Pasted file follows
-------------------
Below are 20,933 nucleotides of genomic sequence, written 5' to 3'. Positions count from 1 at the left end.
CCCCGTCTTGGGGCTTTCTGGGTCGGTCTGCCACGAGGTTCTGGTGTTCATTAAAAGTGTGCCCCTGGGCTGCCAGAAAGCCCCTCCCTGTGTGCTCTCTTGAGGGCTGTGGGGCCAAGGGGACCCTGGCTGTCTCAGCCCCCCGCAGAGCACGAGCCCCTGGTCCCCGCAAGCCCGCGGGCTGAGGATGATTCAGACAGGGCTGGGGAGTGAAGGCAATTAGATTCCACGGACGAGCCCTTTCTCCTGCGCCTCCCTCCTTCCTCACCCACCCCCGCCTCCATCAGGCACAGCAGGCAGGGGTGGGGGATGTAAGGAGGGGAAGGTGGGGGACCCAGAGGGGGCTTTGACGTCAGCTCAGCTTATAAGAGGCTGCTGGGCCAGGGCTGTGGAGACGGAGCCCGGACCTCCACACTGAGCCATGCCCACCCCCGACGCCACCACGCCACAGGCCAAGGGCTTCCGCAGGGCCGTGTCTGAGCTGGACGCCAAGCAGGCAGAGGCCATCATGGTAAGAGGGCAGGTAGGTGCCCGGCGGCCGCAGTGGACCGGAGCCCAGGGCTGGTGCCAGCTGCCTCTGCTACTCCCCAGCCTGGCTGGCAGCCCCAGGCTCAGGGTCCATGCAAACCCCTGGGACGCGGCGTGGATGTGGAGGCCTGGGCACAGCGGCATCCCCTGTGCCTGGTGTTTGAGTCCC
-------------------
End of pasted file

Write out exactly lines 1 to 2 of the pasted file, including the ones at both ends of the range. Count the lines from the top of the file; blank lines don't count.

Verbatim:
Below are 20,933 nucleotides of genomic sequence, written 5' to 3'. Positions count from 1 at the left end.
CCCCGTCTTGGGGCTTTCTGGGTCGGTCTGCCACGAGGTTCTGGTGTTCATTAAAAGTGTGCCCCTGGGCTGCCAGAAAGCCCCTCCCTGTGTGCTCTCTTGAGGGCTGTGGGGCCAAGGGGACCCTGGCTGTCTCAGCCCCCCGCAGAGCACGAGCCCCTGGTCCCCGCAAGCCCGCGGGCTGAGGATGATTCAGACAGGGCTGGGGAGTGAAGGCAATTAGATTCCACGGACGAGCCCTTTCTCCTGCGCCTCCCTCCTTCCTCACCCACCCCCGCCTCCATCAGGCACAGCAGGCAGGGGTGGGGGATGTAAGGAGGGGAAGGTGGGGGACCCAGAGGGGGCTTTGACGTCAGCTCAGCTTATAAGAGGCTGCTGGGCCAGGGCTGTGGAGACGGAGCCCGGACCTCCACACTGAGCCATGCCCACCCCCGACGCCACCACGCCACAGGCCAAGGGCTTCCGCAGGGCCGTGTCTGAGCTGGACGCCAAGCAGGCAGAGGCCATCATGGTAAGAGGGCAGGTAGGTGCCCGGCGGCCGCAGTGGACCGGAGCCCAGGGCTGGTGCCAGCTGCCTCTGCTACTCCCCAGCCTGGCTGGCAGCCCCAGGCTCAGGGTCCATGCAAACCCCTGGGACGCGGCGTGGATGTGGAGGCCTGGGCACAGCGGCATCCCCTGTGCCTGGTGTTTGAGTCCC